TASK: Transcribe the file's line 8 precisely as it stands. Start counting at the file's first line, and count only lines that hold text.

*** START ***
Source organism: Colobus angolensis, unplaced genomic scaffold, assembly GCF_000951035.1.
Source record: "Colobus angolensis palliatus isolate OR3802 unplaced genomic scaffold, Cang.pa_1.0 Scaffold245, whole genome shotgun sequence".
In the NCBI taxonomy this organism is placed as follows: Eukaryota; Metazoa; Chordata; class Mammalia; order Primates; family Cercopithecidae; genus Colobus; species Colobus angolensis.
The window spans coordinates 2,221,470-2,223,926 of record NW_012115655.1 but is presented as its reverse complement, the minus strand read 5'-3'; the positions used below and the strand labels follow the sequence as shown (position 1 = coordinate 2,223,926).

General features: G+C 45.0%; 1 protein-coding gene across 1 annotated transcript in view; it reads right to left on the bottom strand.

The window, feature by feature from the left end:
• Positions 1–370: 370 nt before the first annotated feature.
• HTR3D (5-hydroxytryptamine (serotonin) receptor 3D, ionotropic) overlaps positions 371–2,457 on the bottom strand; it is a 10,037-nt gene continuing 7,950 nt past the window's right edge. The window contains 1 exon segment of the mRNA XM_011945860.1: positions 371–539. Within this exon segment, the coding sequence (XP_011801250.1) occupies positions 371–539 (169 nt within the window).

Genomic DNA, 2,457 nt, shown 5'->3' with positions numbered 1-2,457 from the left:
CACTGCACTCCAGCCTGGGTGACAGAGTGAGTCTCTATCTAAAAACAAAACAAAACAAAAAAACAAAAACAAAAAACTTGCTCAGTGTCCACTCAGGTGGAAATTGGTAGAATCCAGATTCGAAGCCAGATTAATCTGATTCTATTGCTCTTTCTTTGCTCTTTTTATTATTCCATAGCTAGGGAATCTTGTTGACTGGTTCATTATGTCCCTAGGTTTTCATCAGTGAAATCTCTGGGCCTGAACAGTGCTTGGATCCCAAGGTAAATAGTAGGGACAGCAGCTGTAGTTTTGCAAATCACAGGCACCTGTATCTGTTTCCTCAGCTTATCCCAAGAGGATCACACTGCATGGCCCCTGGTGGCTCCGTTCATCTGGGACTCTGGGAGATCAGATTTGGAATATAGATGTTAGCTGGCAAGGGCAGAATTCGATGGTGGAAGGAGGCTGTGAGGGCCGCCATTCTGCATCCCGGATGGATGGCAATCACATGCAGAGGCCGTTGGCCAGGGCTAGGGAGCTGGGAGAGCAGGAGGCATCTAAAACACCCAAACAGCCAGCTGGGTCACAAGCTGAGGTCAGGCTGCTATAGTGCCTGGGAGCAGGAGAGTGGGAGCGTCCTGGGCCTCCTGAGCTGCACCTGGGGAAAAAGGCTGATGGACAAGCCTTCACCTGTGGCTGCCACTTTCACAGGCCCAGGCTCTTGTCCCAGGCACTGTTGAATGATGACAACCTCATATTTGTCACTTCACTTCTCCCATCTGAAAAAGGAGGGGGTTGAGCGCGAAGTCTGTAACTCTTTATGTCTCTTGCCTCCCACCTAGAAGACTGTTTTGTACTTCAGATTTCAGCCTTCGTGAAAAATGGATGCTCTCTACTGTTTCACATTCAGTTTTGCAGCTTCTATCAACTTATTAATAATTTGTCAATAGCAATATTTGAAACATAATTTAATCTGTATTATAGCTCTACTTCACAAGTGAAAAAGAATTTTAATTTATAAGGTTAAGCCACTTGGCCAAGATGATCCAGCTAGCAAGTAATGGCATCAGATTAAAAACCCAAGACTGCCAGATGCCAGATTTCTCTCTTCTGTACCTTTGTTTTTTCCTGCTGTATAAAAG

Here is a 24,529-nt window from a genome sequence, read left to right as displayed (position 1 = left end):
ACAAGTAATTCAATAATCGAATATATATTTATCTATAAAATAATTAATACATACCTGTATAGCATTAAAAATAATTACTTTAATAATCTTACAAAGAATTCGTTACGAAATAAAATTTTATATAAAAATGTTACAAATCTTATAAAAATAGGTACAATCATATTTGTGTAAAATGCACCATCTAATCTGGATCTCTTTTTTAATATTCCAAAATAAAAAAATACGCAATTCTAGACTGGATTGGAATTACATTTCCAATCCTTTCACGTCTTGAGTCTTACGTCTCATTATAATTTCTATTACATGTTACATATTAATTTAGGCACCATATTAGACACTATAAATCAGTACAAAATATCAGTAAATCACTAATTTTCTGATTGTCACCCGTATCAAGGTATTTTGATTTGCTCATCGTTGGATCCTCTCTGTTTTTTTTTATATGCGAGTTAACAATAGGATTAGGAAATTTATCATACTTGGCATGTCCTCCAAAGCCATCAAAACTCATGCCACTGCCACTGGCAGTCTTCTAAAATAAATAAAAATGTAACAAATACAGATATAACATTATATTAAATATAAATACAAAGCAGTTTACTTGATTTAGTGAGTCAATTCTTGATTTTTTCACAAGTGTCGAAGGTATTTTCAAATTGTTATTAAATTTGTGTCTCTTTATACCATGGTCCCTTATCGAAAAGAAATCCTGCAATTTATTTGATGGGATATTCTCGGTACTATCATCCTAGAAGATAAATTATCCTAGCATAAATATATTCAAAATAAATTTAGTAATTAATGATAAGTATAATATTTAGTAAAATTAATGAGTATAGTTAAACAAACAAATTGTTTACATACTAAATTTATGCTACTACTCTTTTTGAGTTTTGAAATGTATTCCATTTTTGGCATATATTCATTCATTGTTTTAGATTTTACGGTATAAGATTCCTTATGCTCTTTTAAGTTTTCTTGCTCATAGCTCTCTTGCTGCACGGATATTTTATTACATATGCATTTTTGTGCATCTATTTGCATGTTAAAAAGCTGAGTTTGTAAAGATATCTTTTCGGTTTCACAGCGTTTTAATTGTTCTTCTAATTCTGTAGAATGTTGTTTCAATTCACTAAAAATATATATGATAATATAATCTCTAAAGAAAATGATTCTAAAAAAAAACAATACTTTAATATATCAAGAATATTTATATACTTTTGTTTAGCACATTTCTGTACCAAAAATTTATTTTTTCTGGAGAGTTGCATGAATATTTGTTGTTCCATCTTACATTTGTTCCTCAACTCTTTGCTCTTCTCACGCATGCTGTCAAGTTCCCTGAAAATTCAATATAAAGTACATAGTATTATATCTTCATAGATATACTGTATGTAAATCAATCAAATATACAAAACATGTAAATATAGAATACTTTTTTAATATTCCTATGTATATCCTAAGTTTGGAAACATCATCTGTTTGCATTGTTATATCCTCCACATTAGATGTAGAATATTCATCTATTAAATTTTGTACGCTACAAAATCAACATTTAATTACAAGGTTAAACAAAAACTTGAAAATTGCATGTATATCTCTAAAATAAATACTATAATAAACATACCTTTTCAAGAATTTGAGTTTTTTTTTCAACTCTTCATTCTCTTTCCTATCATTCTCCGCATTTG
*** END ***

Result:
• HTR3D (5-hydroxytryptamine (serotonin) receptor 3D, ionotropic) overlaps positions 371–2,457 on the bottom strand; it is a 10,037-nt gene continuing 7,950 nt past the window's right edge. The window contains 1 exon segment of the mRNA XM_011945860.1: positions 371–539. Within this exon segment, the coding sequence (XP_011801250.1) occupies positions 371–539 (169 nt within the window).